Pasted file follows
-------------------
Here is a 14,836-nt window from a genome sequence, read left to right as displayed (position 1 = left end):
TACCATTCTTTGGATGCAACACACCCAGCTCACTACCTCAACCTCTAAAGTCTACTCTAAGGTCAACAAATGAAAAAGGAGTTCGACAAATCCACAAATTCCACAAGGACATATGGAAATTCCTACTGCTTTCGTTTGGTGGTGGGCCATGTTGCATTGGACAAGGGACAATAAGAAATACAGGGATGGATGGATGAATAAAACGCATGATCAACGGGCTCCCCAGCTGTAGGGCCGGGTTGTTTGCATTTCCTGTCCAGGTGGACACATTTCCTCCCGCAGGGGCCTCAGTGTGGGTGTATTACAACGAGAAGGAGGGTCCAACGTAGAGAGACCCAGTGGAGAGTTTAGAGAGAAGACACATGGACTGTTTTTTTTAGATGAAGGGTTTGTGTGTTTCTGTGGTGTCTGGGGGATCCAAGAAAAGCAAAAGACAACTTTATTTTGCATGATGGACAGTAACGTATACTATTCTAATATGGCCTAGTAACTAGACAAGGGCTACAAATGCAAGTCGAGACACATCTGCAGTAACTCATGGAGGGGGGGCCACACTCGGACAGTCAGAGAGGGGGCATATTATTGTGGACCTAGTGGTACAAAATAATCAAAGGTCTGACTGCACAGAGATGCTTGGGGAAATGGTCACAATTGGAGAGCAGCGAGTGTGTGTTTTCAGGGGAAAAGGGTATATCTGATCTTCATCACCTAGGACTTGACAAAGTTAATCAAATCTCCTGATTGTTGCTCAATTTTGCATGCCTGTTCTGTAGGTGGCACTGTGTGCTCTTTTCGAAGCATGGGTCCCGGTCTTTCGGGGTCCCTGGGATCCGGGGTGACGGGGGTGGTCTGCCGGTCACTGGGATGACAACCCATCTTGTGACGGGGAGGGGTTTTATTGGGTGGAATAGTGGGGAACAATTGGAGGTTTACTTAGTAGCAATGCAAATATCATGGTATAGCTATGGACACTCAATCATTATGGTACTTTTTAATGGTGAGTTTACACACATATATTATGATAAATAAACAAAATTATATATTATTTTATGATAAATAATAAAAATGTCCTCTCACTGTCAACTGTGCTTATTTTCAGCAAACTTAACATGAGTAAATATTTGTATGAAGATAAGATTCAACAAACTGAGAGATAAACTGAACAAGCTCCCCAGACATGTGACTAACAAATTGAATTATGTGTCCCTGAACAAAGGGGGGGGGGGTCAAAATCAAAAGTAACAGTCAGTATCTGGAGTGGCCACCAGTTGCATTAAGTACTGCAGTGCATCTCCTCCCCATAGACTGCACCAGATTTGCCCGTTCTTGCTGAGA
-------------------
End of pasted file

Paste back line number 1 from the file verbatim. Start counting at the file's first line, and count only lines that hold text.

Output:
Here is a 14,836-nt window from a genome sequence, read left to right as displayed (position 1 = left end):